Returning to the radio I noted that it had fully come to life, displaying frequency correctly and being fully functional.  It isn’t a valved set but it still needed 5 minutes to warm up, it is an old set (1983) after all.  So I got my FT-232 handy (2m) and switched it to low power, set it on 145.425 and set the TS-780 to the same and tried them out both ways (1Watt only).  All working well.  Also tried the same on 70cm using my IC-E80 as the second set.  This working fine also.  I switched it to 144.300MHz, USB, and spent some time listening.  Obviously, on a Wednesday afternoon I wasn’t expecting to hear much but suddenly, out of the blue, a voice was heard, G4BZA was answering a call that I couldn’t hear.  Anyway, I followed them up to 144.305MHz and listened for a while.  Absolutely crystal clear RX and so much better sounding than on my modern FT-817, much less white noise.  I checked for distance and he is north of Horncastle in a village closer to Louth.  Not bad from my restricted location!  I also managed a short QSO with M1AIE/m on 2m FM but he was travelling away from me and lost me when he passed through Barkston Heath, a RAF base about 5 miles from here.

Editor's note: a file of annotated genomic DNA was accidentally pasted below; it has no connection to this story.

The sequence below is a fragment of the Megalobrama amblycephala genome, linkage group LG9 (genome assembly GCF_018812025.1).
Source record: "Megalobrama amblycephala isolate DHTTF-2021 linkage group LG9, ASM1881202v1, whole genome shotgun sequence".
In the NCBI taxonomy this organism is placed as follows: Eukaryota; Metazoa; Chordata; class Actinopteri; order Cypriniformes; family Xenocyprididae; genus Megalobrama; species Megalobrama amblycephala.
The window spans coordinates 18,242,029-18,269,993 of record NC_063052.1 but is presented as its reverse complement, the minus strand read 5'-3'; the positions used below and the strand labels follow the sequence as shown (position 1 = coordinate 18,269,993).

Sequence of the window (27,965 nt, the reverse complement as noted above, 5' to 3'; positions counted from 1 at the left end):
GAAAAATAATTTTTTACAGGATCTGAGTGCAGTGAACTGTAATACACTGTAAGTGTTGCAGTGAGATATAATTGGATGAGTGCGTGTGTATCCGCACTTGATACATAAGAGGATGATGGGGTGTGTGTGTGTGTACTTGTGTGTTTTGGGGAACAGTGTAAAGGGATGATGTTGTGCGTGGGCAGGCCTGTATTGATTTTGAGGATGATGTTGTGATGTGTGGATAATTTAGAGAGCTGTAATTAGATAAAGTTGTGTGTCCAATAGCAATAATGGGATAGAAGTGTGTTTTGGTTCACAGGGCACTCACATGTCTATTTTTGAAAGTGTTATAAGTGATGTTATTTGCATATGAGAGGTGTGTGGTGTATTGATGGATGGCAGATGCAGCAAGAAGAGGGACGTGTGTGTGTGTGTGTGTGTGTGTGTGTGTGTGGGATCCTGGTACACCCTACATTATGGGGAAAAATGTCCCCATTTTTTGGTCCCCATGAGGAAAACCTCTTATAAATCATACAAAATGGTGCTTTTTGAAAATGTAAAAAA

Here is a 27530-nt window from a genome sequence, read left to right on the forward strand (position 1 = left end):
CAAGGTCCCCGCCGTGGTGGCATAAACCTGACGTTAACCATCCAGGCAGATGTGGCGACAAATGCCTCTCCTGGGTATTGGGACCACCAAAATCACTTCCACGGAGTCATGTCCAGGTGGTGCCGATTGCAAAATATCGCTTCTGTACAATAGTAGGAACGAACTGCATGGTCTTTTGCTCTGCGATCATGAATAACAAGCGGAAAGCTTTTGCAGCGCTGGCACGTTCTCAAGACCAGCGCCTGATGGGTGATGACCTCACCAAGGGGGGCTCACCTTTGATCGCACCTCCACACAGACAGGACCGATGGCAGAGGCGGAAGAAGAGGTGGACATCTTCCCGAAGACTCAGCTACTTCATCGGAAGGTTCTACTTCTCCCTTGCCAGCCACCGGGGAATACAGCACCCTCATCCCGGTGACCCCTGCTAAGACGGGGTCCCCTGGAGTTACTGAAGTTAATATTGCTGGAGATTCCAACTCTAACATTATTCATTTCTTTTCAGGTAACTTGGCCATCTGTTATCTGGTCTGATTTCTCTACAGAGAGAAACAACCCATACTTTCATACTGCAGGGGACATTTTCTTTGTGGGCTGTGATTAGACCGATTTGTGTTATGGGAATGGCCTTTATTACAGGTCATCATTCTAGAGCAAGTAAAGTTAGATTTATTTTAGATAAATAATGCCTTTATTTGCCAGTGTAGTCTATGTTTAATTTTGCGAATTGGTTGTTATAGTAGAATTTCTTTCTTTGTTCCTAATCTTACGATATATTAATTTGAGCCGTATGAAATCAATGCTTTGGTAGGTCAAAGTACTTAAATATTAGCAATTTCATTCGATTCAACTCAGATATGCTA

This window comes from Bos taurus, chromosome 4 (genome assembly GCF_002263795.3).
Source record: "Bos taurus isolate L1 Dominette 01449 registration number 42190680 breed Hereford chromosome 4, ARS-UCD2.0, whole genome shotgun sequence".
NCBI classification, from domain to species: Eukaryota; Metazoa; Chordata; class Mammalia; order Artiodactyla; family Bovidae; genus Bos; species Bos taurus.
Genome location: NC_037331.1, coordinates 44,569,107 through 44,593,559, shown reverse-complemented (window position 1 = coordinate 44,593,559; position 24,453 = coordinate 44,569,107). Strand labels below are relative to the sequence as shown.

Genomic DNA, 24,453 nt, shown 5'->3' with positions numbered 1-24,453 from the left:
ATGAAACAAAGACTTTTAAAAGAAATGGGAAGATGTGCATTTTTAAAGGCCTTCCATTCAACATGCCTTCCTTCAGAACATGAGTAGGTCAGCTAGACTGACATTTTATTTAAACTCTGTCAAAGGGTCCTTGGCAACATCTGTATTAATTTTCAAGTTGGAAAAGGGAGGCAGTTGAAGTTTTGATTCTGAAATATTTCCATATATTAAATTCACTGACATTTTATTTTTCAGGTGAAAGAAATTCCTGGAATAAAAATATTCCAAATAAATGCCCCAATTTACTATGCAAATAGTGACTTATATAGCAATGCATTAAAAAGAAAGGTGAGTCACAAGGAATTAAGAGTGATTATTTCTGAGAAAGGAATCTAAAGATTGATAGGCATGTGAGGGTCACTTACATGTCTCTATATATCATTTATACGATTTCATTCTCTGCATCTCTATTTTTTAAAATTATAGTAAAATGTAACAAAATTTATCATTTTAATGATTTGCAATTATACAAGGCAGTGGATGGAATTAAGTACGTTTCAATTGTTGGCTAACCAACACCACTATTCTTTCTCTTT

Then I started to source the issues with the radio.  The battery holder for the backup and memory storage was in pieces and crudely held with some cable ties.  Obviously this needed replacing as some of the contacts were missing.  This is to hold three AA batteries.  Secondly, the TX power couldn’t be increased on 2m above 1.5W so this needed looking into also.  The seller told me that on 70cm it was 5kHz out but on testing this it seemed alright so not an issue.

CD1UwiJWIAAmNhE Working happily on 70cm

So, day 2 and I opened the case up.  First thing I did was replace the battery holder.  Not difficult, just a five minute job.  Next task was to try and get the power levels up on 2m.  I consulted the manuals and checked the associated components leading up to the final PA.  All seemed fine so I assumed that the PA must be at fault.  the unit in question is 57713, a 144 -148MHz linear amplifier capable of giving 30W.  However, when I try to source them I discovered that they are no longer in production (what a surprise).  I contacted Kenwood again and they informed me that they had some left in Japan and gave me a number to call.  However, when I called, for a single unit it would cost me £88 with a 3 – 4 week wait for delivery.

CD1viamW0AAhLk_ Inside the beast